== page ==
DM: When you have an idea or premise, what’s the process of how you decide whether it’ll best fit as a stand-up bit or as a sketch?
JM: I think it’s so differentiated in my head that I know the difference between a bit, what would be good on stage, and what would be better in a sketch, and a lot of times when we think of a sketch we have 100% confidence in each other and we text each other, “Sketch idea, high-end premise” and it’ll be just the premise and if everyone’s like “haha” then we start. As far as stand-up goes, the way I’ve always written bits is I write about stuff that interests me and attaches to my other bits. But I think sketch has to be more quickly palatable.
TP: Sketches are popular because they’re popular to masses. With stand-up it’s like, it’s something popular but the intricate way of going about it makes it just yours. So for sketch, in order to break out to the masses you have to find something that people are interested in and it can’t be about some goofy fucking story about your wife or your girlfriend. You need something that people will immediately click with. There are so many [YouTube] channels doing like hacky Ke$ha parodies. We could easily find advertising dollars by being a hack-ass sketch group but we don’t want to do that, and we’re cutting our nose off despite our face, but at the same time it’s like I refuse to be that group who does Britney Spears and how it relates to the Super Bowl or whatever.
DM: How did you link up with Mike Lawrence?
JM: Mike knows Luke from stand-up in New York. Luke lived in New York for a while doing stand-up and did well there.
DM: How does Luke being back on the east coast, now that he is writing for Late Night with Jimmy Fallon, affect Bird Text?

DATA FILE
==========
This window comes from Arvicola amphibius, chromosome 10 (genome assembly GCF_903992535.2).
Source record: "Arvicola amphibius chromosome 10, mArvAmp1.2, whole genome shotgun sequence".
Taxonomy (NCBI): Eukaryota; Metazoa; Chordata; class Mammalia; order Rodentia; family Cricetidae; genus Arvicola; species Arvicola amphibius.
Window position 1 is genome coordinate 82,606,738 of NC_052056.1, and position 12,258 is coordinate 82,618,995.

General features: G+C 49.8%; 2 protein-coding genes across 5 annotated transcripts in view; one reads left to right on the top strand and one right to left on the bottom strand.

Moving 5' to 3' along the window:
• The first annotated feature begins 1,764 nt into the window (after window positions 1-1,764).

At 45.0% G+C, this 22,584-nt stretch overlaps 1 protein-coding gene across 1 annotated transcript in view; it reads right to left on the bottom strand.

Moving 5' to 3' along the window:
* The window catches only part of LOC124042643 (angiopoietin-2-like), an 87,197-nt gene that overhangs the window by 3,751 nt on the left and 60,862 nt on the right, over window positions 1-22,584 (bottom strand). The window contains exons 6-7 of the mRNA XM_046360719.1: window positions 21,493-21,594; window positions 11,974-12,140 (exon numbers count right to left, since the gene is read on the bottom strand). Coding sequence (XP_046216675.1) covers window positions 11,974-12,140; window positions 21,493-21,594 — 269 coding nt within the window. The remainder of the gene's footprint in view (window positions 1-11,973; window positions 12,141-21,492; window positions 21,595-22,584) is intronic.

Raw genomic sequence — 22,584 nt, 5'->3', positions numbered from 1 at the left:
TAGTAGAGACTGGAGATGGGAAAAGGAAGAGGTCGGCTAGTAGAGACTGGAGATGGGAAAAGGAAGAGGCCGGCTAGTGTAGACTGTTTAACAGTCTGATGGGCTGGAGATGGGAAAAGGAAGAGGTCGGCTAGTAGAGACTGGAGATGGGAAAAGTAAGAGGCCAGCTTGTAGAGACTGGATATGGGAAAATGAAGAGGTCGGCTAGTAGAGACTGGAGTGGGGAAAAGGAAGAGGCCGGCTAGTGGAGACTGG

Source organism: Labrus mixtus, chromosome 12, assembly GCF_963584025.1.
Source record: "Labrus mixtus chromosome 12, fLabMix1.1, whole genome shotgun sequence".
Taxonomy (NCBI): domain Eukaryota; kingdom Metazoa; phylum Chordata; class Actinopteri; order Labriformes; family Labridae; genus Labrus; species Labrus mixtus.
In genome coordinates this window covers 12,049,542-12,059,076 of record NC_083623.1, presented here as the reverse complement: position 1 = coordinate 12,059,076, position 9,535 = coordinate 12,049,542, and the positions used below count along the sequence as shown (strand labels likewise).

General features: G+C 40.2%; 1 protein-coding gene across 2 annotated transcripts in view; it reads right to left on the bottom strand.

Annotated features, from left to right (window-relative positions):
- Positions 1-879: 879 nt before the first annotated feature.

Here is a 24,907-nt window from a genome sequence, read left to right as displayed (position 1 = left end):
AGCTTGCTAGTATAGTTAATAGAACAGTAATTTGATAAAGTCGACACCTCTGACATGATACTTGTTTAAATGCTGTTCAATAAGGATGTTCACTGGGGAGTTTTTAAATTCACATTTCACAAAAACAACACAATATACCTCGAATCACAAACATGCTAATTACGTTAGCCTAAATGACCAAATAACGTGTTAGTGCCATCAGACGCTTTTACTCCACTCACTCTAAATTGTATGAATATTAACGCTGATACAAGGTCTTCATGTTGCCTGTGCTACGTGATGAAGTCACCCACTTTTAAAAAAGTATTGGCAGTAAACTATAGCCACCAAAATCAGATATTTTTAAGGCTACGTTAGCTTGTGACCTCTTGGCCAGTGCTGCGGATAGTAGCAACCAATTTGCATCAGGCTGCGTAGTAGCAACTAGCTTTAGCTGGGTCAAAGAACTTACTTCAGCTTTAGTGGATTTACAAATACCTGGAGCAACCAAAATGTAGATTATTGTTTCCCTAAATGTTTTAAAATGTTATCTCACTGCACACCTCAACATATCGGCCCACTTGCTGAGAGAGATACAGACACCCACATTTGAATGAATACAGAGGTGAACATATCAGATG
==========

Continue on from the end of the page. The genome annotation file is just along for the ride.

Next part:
TP: Luke’s always been like the foundation of the structure of the sketches we write. He was in LA for a year but we’re excited he’s here and, it’s weird, no one recognizes his face or name from Bird Text which is unfortunate but he does a shit load of the creation of many of our sketches.
[Doogie Horner enters.]
Doogie Horner: Bird Text courts controversy wherever they go; they’re not going to apologize for being outspoken.
[Doogie Horner exits.]
DM: So you guys are thinking of doing a monthly Bird Text show at Helium?
TP: Yeah. We did a monthly thing here for four months during a summer on Tuesdays, but we hit all of the summer holidays that year which was rough.
DM: And when you’re doing monthlies you’ll be incorporating sketches?
TP: Yeah, we’d like to do three but this show date was short notice.
DM: Why was that?
JM: I don’t know, I think it’s because they always had an interest in bringing us back plus another comic cancelled the date and, I don’t know, I think they probably contacted a few headliners before they contacted us.
DM: Oh don’t say that.
JM: Oh no, in reality we were probably like sixth or seventh on the list.
TP: I love how optimistic you are, like, “Oh don’t say that.”
And the big announcement…
JM: So Luke got this thing with Fallon which is huge for us but also, Tommy is flying to LA soon to do voiceover work for Disney. He flew out for an audition, this woman saw him perform in Montreal and thought “that guy can crush voices,” brought him in, they asked him to do this mobster voice and he crushed it and they’re bringing him back.
TP: This is why everyone needs a best friend. That couldn’t have been delivered any more smoothly.
Dave Metter is a comedy writer from the Philly burbs. Follow Dave on Twitter @DaveMetter.